Michael Brown

The Paradise Wars and Clark Ransom Thrillers

List Crazy

The last several years, I’ve been following David Allen’s Getting Things Done protocol.  It’s a way to manage the chaos of having too many things that you’d like to do, even when all those things are chosen by you–as Liststhey are in retirement.  GTD’s project management capabilities allowed me to retire early, move to San Miguel de Allende Mexico, move from a career of working for others’ goals to focusing on being a novelist.

However, even though I’m very grateful for its power (and the concomitant piece of software Omnifocus which allowed GTD principles to be realized), Getting Things Done, can have a heavy overhead: to make sure that tasks or projects weren’t dropped, GTD required constant review. Up to an hour a day could be spent in this review process. So, if time was short on a particular day, things you really wanted to do were dropped because a sort of low-grade panic would ensue if one didn’t meet all of ones GTD management tasks.

This overhead problem nagged and recently the nag became more persistent.  Yes, I knew that I wanted to work on rewriting my novel everyday, but I also wanted to learn how to have a more effective web presence, as well as to improve my Spanish. I also wanted  to take online courses in higher math, finish the six books I was in the middle of reading , manage daily tasks: bills, shopping, computer maintenance, etc, and still have some time to party.

So even though I did my daily, weekly, monthly, semi-annual, and annual GTD reviews, increasingly I felt like a deer in headlights staring at this long list. Anxiety was mounting about all the possibilities that lurked.

And wasn’t one of the joys of retirement supposed to be an escape from anxiety?

As anxiety increased, I spent more and more time finding excuses to turn on TV. I felt the familiar encroachment of depression in the wings, when somehow (junk mail, web browsing, TV–not really sure), I became aware of Michael Linenberger, another entry in the pantheon of gurus into time/goal/expectation management. Linenberger is author of Master Your Workday Now and  is a successor to the DayTimer philosophy of 30 years ago, Steven Covey of 7 Habits of Highly Successful People, and David Allen of Getting Things Done.  Linenberger includes his predecessors’ principles, but seems to understand the potential for a crippling anxiety that still lurks in those older systems.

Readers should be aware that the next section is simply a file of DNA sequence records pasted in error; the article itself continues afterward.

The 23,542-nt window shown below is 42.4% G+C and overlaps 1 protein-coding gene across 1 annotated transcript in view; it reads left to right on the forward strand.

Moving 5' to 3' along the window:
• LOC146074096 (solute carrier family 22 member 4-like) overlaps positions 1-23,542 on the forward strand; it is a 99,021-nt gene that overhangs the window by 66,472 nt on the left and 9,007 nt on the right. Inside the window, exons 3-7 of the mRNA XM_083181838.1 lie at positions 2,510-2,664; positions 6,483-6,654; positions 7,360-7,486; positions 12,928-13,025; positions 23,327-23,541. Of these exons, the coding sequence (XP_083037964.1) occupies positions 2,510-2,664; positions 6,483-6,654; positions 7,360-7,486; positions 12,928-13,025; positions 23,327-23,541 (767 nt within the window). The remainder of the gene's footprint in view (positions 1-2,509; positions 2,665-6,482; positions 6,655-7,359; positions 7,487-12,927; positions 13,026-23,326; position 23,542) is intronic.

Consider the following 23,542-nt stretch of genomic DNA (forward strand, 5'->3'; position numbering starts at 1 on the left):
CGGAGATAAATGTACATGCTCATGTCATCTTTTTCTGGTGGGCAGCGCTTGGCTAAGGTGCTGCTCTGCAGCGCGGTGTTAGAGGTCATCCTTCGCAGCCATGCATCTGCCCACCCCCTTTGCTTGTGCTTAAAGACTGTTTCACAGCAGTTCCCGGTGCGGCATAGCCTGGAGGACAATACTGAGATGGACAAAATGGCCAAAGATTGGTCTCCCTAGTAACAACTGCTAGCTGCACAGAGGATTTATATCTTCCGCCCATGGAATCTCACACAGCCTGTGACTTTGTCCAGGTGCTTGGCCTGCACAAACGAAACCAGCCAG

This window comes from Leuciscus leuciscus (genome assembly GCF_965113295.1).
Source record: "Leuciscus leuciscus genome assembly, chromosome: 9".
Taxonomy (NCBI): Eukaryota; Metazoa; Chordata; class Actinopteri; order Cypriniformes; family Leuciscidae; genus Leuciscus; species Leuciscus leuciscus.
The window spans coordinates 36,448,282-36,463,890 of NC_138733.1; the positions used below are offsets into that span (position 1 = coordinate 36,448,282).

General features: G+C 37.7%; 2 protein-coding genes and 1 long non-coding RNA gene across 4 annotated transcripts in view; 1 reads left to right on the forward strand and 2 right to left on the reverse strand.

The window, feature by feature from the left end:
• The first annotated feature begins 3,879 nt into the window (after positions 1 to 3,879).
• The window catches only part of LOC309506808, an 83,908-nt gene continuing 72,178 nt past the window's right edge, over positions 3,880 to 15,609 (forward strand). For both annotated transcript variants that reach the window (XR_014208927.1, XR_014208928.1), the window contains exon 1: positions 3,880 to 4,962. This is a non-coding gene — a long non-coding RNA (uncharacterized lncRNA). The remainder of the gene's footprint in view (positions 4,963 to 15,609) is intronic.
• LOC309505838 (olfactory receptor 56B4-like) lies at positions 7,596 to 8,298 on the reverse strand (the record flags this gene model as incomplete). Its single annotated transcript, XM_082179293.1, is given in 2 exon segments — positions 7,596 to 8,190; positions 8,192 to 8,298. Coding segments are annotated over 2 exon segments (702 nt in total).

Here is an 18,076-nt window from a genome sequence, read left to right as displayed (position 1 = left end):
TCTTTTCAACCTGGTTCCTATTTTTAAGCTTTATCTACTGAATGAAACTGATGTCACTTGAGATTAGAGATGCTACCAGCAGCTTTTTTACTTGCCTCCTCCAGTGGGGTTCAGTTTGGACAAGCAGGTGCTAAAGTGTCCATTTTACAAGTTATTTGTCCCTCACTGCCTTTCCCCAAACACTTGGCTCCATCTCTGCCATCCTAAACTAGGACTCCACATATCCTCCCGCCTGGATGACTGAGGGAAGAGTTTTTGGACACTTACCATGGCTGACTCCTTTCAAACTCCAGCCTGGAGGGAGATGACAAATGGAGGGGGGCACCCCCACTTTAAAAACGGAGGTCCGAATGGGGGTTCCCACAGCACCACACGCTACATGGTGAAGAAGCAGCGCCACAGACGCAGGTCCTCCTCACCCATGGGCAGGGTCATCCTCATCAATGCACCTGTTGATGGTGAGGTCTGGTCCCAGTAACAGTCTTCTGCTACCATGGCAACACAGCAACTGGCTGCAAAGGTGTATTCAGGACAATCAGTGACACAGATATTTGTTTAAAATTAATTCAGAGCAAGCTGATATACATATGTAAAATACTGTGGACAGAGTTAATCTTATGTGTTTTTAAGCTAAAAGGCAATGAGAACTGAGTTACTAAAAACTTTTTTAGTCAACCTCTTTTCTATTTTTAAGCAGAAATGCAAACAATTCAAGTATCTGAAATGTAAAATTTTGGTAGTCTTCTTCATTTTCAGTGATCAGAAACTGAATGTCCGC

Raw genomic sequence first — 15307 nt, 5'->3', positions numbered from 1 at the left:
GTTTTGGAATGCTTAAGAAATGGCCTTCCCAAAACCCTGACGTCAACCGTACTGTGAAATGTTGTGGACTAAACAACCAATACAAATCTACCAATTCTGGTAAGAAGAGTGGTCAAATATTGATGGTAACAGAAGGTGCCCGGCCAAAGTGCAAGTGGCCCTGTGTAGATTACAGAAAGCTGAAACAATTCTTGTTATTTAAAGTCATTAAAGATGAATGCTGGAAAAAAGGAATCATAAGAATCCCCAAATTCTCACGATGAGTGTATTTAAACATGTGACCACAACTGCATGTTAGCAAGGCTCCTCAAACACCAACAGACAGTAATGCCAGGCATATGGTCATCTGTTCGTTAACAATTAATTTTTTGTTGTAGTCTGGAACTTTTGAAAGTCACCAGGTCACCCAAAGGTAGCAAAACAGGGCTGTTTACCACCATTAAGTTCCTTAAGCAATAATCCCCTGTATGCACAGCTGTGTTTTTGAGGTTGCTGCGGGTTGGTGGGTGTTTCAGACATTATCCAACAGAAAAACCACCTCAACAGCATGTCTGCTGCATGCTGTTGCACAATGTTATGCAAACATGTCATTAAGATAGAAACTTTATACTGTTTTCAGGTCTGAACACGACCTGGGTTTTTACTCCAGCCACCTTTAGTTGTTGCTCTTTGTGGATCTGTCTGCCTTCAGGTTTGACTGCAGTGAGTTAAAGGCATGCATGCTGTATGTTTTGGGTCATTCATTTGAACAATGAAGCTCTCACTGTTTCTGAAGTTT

Like David Allen, Linenberger has you keep a master list of everything that you think you need to do, would like to do, might like to do.  However, his contribution is to define your Now has having a week-and-a half horizon (instead of eternity).

This horizon is further divided into a list for what you must do Today and into a second list of what you must do or would really like to do in the next week and a half.  The Today list should be limited to no more than 5 actions, the next week and a half list to no more than 20 items.  As one navigates these three lists, (the Master List only reviewed once a week) you are satisfied that you are doing what you most need/want to do daily and that nothing is falling through the cracks.

The review process is rapid takes a couple of minutes a day, and maybe another ten minutes once a week.  On a daily basis you are never reviewing more than 25 items.  Quick.

Now some of you reading this are going to think: what a nerd!

My friends know that this time management passion (I won’t say obsession) is another side of my geeky nature.

I like to think of it as a compensation for the total lack of earth in my horoscope.  I’m Pisces with Scorpio Rising and Moon in Scorpio.  I don’t have a single planet in an earth sign.  I’m all water–emotion, imagination, dreams.  To get things done, I need a system like this.

If this resonates with any of you, take a look at David Allen and Michael Linenberger’s works.

Michael Linenberger’s Master Your Workday Now

David Allen’s Getting Things Done

 

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